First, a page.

This Saturday night’s Showtime tripleheader is a “Showtime Boxing Special Edition,” not a Showtime Championship Boxing, and not a ShoBox — the “Special Editions” are generally somewhere in between on a Saturday, and that’s what we’ve got this weekend.
Here’s a rundown of the three fights we’ll see.
Erickson Lubin vs Nathaniel Gallimore
Lubin (21-1, 16 KO) is a top junior middleweight prospect looking to become a serious contender as we approach 2020. This fight won’t really do it, at least in terms of perception, because Gallimore (21-3-1, 17 KO) isn’t the type of opponent where Lubin can really springboard up the ladder.
That doesn’t mean it’s a bad fight, though. This was originally supposed to be Lubin against Terrell Gausha, who’s closer to a real contender than Gallimore, and is also, being frank, a less entertaining fighter. Lubin had a chance to prove something more against Gausha, but for fans, Gallimore will likely result in the better fight.
Lubin, 24, is still probably best (perhaps unfairly) known for a 2017 loss to Jermell Charlo, where he was knocked out hard in the first round of a world title shot that he rushed into at age 22. In that fight, he tried to go from wiping out guys like Juan Ubaldo Cabrera and Jorge Cota to fighting with a top 154-pounder, and it just didn’t work.
But Lubin didn’t let that loss beat him, either. He’s stepped back the competition a bit, winning three straight over Silverio Ortiz, Ishe Smith (he was the first fighter to stop the tough veteran), and Zakaria Attou. He’s got an exciting style, he’s got skills, and probably sooner than later, we’ll see if he’s made improvements since his first crack at the top.
The 31-year-old Gallimore, born in Jamaica and fighting out of Chicago, turned pro in 2014 and suffered his first setback against Virgilijus Stapulionis in 2016, losing a split decision, but in 2017 he scored back-to-back stoppage wins over Jeison Rosario and Justin DeLoach. He lost to Julian Williams and Patrick Teixeira in 2018, and in his last outing won a split decision over unheralded Antonio Todd in Atlanta.
Gallimore is the serious underdog here and really shouldn’t win, but he fights and can crack when he connects, which gives him at least the puncher’s chance.
Robert Easter Jr vs Adrian Granados
Former lightweight titleholder Easter (21-1-1, 14 KO) is moving up to 140, while Granados (20-7-2, 14 KO) is moving down from 147 after taking what you could call the first true ass whooping of his career.
Easter, 28, was highly-touted out of Toledo, known first as an associate of Adrien Broner’s. At one point, Broner said he felt Easter didn’t yet know just how good he could be, and that was when Easter was already looking good as a pro. Hopes were high.
Easter broke through in 2016, narrowly beating Richard Commey for the vacant IBF title at 135. That’s a win that has aged nicely, as Commey has remained a top player in that division and is currently a titleholder. But Easter didn’t look great in wins over Luis Cruz, Denis Shafikov, or Javier Fortuna — he got the wins in those fights, but nothing about them was exciting or inspiring.
In 2018, he faced Mikey Garcia in a title unification and was pretty sorely outclassed over 12 rounds. Nine months later, he returned against Rances Barthelemy in what wound up being one of the most dreadful fights in memory, one where neither man took a single risk. They both seemed determined to throw as few punches as they possibly could, and in the end they got the decision they deserved, a draw, with nobody winning a fight nobody deserved to win.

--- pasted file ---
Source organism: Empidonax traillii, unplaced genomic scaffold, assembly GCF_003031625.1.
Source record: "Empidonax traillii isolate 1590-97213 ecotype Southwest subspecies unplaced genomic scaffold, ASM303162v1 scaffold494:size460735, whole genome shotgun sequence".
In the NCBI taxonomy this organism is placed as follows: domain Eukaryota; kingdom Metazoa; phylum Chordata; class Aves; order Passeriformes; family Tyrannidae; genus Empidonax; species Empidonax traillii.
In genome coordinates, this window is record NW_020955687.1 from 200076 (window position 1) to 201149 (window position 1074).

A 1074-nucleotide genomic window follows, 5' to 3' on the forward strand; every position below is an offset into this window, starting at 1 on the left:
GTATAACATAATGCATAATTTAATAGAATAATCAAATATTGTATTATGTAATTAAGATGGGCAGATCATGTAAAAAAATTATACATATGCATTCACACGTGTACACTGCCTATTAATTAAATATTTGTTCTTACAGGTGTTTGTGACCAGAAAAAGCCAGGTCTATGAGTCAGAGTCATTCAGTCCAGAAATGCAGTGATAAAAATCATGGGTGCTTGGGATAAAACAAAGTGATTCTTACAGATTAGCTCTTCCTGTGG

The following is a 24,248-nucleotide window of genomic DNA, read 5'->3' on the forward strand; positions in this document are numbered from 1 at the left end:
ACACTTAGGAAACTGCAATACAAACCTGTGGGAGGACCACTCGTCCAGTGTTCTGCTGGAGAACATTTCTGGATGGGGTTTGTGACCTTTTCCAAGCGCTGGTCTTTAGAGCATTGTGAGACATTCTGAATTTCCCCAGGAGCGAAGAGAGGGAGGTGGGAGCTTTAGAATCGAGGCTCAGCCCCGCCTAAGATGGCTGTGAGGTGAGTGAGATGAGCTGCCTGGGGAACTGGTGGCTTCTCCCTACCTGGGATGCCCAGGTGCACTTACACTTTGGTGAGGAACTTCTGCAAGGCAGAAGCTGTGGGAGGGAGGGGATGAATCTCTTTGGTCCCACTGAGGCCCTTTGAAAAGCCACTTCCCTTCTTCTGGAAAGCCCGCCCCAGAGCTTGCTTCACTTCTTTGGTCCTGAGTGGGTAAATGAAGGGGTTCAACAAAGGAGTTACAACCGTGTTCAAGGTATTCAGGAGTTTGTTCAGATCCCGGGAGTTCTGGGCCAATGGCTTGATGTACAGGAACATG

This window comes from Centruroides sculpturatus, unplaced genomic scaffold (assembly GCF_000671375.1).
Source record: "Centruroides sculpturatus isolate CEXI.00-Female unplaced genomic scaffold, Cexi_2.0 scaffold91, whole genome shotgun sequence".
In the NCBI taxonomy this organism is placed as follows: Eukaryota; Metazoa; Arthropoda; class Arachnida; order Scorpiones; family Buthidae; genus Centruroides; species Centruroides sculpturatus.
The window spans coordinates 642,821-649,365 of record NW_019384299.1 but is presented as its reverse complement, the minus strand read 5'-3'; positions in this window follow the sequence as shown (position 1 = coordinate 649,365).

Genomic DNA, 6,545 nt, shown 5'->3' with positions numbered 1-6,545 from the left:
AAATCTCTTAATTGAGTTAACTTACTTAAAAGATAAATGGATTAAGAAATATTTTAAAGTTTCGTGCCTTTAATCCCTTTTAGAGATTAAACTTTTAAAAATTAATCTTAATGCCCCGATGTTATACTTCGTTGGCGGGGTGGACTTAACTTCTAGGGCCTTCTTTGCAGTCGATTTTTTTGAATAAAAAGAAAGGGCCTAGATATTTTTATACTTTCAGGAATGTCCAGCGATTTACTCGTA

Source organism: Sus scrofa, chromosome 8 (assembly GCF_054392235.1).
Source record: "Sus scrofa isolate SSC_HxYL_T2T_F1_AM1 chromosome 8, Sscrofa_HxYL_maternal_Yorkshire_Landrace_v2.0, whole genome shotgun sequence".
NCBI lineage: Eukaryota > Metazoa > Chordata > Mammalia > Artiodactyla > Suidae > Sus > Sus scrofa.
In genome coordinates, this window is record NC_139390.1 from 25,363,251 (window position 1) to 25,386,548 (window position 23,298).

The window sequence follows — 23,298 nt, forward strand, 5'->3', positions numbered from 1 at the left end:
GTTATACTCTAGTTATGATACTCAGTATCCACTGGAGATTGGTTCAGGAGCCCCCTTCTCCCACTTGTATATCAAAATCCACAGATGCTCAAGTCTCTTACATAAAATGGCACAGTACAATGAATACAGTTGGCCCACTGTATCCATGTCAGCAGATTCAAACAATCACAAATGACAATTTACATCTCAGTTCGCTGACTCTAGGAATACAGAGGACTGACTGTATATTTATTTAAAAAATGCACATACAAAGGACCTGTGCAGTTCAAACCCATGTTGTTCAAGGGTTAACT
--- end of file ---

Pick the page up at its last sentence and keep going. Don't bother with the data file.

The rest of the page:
Granados, 30, won’t allow Easter to do that, at least. What the Chicago scrapper lacks in natural ability he’s made up for with determination; despite a forgettable win-loss record, he’s well-established as a tough out, either drawing with or dropping debatable decisions to Lanardo Tyner, Frankie Gomez, Kermit Cintron, Felix Diaz, Brad Solomon, Adrien Broner, and Shawn Porter. Nobody had an easy night with Adrian Granados.
That is, until this past April, when Granados was trucked inside of seven rounds by Danny Garcia. He was down three times and lost every round of the fight. Garcia just dominated him, and that was a sign to Granados that if he was going to finally bust through, he had to fight at 140 instead of taking money to fight at 147.
This might be the last good chance Granados gets to really make a mark as more than a tough battler. Easter is moving up and has no momentum right now. Easter’s taller and longer, but style-wise, Granados is either going to bullrush his way inside and make life hell for Easter or he isn’t, and it’s doubtful jabs at range will deter him. They won’t hurt, but Easter will have to combo up and do real work to keep Granados from hounding him.
Frank Sanchez vs Jack Mulowayi
Sanchez (13-0, 11 KO) is stepping in to replace Efe Ajagba. Ajagba is a hotter heavyweight prospect, but the Cuban Sanchez is not a bad replacement at all, a promising 27-year-old worth knowing about.
Sanchez has fought three times this year, scoring wins over Willie Jake Jr, Jason Bergman, and Victor Bisbal. This eight-rounder is a chance for him to be seen, basically.
Mulowayi (7-1-1, 3 KO) is a 32-year-old originally from the Congo and fighting out of Belgium. He lost to Herve Hubeaux by majority decision in May, and last fought in July, scoring a four-round decision win over a novice opponent. His record doesn’t indicate any real threat to Sanchez, but it’s the heavyweights.